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Jirapat Apichai 5203640171


Game theory and Climate diplomacy Abstract I provide an exhaustive treatment of the possible game-theoretic characterizations of climate negotiations between two players (e.g., Great Powers or coalitions of states). This paper indented to compare climate diplomacy between two games which are Prisoner dilemma game and Coordination game. Background

Consider first the simplest possible games. There are only two players, who will be identified as the “Row” and “Column.” We will consider games with more players below, but we concur with Barrett that the essence of many international relations situations can be captured by the simple 2×2 framework. I prefer this nondescript “Row” and “Column” terminology for the players because the games will be interpreted as representing different kinds of international relations — sometimes Great Power rivalry (as between the United States and China, for example) and sometimes other strategic interactions (as between the relatively rich countries and the relatively poor developing nations). Each player chooses one of two strategies, “Abate” or “Pollute.” The Prisoner’s Dilemma and climate diplomacy

Column Player

Abate Row Player Abate Pollute 3,3 4,1

Pollute 1,4 2,2 n

n = Nash equilibrium In Prisoner Dilemma game, the unique Nash equilibrium is that both play Pollute and the payoff is (2,2). If, for example, Row were to deviate and try playing Abate while Column continues to play Pollute, the payoff to Row would be 1, less than what Row receives when both play Pollute. Similarly, if Column were to deviate and play abate while Row plays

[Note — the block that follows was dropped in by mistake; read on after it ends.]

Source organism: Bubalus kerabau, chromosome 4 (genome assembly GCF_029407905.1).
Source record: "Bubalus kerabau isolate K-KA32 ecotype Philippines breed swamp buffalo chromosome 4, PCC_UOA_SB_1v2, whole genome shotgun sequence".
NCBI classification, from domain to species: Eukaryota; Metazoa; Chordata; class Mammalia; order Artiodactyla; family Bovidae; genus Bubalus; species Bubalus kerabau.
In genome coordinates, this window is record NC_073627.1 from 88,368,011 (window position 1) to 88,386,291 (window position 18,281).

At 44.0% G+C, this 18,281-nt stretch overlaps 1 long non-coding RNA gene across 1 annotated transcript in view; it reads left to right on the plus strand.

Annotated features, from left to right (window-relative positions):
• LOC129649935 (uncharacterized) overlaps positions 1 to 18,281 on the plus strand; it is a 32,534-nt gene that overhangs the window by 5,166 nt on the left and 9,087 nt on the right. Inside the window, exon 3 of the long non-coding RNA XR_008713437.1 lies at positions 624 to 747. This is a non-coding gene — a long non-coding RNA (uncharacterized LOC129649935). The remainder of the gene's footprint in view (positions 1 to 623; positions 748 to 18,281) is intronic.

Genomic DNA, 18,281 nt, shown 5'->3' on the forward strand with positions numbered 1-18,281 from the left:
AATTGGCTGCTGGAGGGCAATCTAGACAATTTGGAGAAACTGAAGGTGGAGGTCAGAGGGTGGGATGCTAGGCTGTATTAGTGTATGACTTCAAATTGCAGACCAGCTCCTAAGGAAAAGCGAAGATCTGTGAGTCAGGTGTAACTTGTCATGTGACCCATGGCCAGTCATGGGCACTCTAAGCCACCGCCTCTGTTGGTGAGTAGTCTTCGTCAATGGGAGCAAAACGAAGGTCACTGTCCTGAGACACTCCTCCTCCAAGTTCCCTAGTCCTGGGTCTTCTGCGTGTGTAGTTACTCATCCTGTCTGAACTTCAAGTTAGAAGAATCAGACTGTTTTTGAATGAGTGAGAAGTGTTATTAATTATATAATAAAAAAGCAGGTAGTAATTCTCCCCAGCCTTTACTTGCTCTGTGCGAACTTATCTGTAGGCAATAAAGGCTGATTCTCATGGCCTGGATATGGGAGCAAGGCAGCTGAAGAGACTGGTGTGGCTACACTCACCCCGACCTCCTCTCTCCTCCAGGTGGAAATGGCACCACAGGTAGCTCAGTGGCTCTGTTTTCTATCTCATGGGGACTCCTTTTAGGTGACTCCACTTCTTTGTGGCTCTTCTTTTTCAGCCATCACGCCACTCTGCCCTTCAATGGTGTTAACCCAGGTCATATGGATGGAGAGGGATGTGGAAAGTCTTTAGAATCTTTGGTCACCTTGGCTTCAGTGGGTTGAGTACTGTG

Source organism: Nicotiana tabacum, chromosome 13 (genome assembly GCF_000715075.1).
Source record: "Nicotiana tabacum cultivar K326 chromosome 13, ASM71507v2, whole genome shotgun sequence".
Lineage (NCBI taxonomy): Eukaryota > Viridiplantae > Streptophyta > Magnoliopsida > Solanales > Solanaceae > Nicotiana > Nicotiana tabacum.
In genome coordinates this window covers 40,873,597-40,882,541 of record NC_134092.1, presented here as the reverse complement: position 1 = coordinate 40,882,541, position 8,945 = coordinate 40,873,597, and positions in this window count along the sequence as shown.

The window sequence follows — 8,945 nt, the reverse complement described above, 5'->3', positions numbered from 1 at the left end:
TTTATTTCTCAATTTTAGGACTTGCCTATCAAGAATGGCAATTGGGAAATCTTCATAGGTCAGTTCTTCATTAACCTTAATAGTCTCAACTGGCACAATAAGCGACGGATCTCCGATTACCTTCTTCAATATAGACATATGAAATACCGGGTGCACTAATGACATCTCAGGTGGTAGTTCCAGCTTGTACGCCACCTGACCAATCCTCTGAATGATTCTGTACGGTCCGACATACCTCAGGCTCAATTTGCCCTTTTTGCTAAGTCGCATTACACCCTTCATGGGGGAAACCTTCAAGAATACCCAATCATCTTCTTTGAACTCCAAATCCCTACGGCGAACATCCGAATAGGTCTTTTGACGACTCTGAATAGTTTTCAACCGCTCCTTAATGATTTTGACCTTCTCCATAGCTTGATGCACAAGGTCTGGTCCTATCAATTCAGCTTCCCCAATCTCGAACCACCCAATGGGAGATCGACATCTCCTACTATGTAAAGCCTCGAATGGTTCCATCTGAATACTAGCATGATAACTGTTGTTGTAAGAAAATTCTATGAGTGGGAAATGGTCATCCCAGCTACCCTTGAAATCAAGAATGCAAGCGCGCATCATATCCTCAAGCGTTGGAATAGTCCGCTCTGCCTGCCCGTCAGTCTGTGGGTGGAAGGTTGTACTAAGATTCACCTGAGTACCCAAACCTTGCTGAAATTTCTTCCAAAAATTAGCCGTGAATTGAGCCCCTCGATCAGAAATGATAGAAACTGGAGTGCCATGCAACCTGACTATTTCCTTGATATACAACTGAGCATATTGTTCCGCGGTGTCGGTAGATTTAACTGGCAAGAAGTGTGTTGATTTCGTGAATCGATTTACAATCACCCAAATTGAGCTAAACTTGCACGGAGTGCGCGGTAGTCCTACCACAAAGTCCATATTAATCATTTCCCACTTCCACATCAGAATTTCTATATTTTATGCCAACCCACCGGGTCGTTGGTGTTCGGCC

1) and (1. then a “tit for tat” punishment/reward strategy could be employed to train all the parties in the benefits of cooperation. so the problems of compliance. the Nash equilibrium (Pollute. Pollute) is self-enforcing in the sense that neither country has an incentive to deviate from it. If the game were played repeatedly. If the payoff numbers were cardinal values (measured perhaps in dollars). 2). Each country is a sovereign entity.Unfortunately. In the climate context. and the potential defector would be just as well off as if it had defected (because it would receive a total of 4 units of utility). Help in one sphere (for example. so it is possible that the (3. In contrast to the outcome of (Abate. Repeated interactions do not necessarily require playing the same game over and over. The Prisoner Dilemma “neighborhood” of games is a good candidate for characterizing the real . 10) in cardinal terms. 2) outcomes. Both countries would be better off if they could somehow negotiate an enforceable international agreement to Abate. It is clear that the outcome in which both Row and Column play Abate is superior to the outcome when both play Pollute. 3) and (2. 3) and (2. Both players would prefer a payoff of (3. If the side payment came from the non-defector’s payoff in the (3. but this would be quite difficult because for both countries the highest priority is to prevail in geopolitical competition and each would always have an incentive to defect. defectors might be denied green technology transfers. For example. 2) outcomes on the diagonal correspond to cardinal measures of utility. Column’s payoff would drop from 2 to 1. and free-riding are salient. Column could improve its payoff from 3 to 4 if it began to play Pollute while Row continued to Abate. If it were somehow possible to achieve the outcome in which both play Abate. 3) outcome. the non-defector would be no worse off than in the Nash equilibrium. 3) to the Nash equilibrium of (2. 1) and (1. what would be required to maintain it given that both parties have an incentive to defect? One possibility is that side payments to discourage defection might be arranged. The specific form such side payments might take would require more information than just the ordinal ranking of the outcomes. 4) payoffs are really (10. Abate). if both were playing Abate. the transferrable surplus might not be large enough to deter defection the payoff rankings are given only in ordinal terms in Figure 2. the side payment agreement might be that any player announcing an intention to defect would receive a side-payment of 1 unit. it might entail the linkage of seemingly unrelated issues. verification. drawn from the surplus generated by the difference between the (3. but that the (4.Jirapat Apichai 5203640171 2 Pollute. fighting terrorism or suppressing the illegal drug trade) could be offered in return for cooperation on climate.